Q&A: How do humans learn? That's up for debate

Return To Article
Add a comment
  • dmarkUT Logan, UT
    May 16, 2017 7:28 p.m.

    I get really uncomfortable when an "expert" says that something 'is". There are a lot of misconceptions about learning. Including Mr. Boser's shortened remarks.

    Doesn't it kind of depend on what you want to learn? It seems to me that the interviewee assumes that learning means the accumulation of factoids.

    What about "learning" to be a self-directed learner? In that case it's the absence of prior knowledge that can prompt a learner to find out what they don't now know and thus develop the skill.

    Further, repeatedly connecting knowledge to "triggers" that one expects to encounter in the future, promotes recall. What good is knowledge accumulation that can't be recalled? A Dr., who has accumulated tons of factoids, but can't use them, doesn't seem to me to be a useful Dr.

    I think he is talking about Dr. Richard Clark at USC, cognitive task analysis. The surgeon example seems pretty convenient, since among all the medical specialties, surgical procedures are highly task-oriented. What about a GP? The analogy doesn't hold too well there does it? It's not only what, but how you learn something that makes it useful, durable.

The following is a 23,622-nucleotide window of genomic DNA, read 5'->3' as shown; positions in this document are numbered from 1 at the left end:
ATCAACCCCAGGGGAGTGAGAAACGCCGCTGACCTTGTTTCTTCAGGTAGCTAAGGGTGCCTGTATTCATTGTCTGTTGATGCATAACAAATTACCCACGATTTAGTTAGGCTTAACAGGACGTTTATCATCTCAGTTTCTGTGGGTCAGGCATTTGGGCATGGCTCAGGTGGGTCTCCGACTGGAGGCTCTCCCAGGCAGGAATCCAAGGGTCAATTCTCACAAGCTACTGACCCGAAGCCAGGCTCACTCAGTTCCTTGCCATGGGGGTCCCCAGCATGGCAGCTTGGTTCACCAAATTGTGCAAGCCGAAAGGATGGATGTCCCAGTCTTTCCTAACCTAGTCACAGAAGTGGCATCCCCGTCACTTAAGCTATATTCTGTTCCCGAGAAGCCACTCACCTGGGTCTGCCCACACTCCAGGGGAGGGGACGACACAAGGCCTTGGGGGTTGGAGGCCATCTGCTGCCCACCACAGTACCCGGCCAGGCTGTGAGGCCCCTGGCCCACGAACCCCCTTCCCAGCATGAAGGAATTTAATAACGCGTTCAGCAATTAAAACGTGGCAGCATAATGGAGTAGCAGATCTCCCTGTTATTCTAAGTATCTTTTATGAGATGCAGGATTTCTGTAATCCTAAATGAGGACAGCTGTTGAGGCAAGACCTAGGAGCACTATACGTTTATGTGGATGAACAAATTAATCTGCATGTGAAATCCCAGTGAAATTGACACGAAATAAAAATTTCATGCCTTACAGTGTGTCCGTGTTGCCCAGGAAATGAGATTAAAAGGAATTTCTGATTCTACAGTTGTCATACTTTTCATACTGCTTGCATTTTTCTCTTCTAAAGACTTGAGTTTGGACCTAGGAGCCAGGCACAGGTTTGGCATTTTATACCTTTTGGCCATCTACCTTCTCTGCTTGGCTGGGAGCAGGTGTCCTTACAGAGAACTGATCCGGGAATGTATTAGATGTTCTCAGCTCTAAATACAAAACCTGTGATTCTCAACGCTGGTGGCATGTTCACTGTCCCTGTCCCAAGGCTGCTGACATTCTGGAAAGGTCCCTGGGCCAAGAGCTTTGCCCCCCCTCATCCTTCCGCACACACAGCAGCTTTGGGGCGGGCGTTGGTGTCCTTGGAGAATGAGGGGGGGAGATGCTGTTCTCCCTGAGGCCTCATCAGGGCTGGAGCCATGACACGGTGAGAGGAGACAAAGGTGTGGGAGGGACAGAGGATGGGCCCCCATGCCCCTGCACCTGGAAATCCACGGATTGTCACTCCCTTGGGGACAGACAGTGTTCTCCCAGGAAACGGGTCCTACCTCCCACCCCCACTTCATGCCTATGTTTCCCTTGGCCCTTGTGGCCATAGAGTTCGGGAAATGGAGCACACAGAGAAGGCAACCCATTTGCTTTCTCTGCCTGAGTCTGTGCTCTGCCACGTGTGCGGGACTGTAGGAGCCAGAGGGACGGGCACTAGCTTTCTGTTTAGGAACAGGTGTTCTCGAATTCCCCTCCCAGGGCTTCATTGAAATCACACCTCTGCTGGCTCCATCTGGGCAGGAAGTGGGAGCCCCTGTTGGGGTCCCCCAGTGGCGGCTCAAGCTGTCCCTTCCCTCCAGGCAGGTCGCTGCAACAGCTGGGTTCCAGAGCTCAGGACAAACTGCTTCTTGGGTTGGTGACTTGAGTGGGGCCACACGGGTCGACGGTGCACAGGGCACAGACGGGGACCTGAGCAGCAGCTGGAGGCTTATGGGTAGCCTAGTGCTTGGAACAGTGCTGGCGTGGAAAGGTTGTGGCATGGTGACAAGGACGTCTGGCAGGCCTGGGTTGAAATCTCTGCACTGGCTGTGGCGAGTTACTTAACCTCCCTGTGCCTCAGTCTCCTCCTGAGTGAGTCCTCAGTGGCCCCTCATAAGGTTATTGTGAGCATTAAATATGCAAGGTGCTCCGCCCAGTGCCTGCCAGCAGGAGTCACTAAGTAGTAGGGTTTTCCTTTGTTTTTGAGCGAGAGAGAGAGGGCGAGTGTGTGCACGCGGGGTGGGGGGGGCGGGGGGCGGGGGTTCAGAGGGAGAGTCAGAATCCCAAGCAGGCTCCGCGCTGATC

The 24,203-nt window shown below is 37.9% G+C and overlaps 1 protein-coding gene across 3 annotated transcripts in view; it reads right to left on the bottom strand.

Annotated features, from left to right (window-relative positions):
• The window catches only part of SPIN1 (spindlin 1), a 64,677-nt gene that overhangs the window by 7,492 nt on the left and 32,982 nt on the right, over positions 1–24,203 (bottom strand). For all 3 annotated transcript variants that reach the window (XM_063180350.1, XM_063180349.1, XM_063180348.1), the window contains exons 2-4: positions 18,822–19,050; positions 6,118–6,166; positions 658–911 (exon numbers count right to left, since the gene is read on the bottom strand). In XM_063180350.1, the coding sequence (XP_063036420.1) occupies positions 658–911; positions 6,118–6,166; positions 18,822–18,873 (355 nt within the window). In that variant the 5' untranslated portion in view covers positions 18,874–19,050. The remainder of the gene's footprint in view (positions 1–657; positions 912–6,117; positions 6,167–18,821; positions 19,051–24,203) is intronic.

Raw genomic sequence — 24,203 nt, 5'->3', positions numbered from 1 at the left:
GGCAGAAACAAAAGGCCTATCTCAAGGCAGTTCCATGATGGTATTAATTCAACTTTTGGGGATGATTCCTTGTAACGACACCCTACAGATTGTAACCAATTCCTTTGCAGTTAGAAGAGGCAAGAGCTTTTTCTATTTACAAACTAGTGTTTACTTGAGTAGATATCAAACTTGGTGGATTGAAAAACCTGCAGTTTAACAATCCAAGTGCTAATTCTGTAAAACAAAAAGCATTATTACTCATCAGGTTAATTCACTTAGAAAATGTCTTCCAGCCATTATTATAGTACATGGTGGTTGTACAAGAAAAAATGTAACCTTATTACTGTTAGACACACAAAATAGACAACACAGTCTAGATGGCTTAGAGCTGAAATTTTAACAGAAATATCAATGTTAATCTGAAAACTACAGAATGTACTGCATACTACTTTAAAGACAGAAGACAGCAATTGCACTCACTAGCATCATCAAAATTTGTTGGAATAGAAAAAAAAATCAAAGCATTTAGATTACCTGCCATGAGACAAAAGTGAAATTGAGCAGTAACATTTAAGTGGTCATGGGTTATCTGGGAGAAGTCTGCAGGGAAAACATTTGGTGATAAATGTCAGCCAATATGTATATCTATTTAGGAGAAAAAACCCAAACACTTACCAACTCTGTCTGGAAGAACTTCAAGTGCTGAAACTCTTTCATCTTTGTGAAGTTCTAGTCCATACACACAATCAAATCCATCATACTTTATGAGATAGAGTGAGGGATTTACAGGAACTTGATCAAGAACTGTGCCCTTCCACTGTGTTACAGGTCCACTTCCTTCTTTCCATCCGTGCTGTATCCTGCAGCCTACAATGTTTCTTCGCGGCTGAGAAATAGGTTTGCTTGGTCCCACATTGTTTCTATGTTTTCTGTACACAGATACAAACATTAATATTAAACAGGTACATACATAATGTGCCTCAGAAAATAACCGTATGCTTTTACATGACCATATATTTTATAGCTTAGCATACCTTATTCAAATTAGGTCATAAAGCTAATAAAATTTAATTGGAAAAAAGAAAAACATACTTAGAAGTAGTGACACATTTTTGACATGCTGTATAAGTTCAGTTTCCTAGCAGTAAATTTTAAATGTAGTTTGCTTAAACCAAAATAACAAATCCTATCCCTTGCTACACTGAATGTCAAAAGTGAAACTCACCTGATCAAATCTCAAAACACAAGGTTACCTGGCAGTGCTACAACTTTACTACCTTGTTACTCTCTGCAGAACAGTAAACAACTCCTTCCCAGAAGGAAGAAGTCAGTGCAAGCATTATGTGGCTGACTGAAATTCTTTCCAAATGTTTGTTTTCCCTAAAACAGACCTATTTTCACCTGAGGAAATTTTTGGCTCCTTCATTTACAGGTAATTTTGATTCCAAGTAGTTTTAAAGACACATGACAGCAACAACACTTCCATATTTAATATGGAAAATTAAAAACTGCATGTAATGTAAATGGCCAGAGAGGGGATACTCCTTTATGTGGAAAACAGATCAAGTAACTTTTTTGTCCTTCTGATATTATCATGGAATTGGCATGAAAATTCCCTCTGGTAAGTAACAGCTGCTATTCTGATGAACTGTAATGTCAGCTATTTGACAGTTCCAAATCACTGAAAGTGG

Seems there's more to learning than meets the eye.

  • geekusprimus Little Elm, TX
    May 16, 2017 2:55 p.m.

    I had a physics professor that assigned us excerpts of "Make it Stick," a book dedicated to this very subject. The results corroborate Boser's words very well:
    1. Space out your study. You will forget parts of it, but the process of trying to recall it when you study it again helps you remember it better the next time.
    2. Quiz yourself frequently and consistently to test your ability to apply and recall information.
    3. When presented with a new problem, try to reason it out and apply your own knowledge before immediately jumping to the textbook.
    4. Interleave your study with different concepts or even subjects. It can help you draw analogies and make connections while refreshing your memory.
    5. Repetition. The more you do something, the easier it becomes.

    I might add that I learned that material very, very well.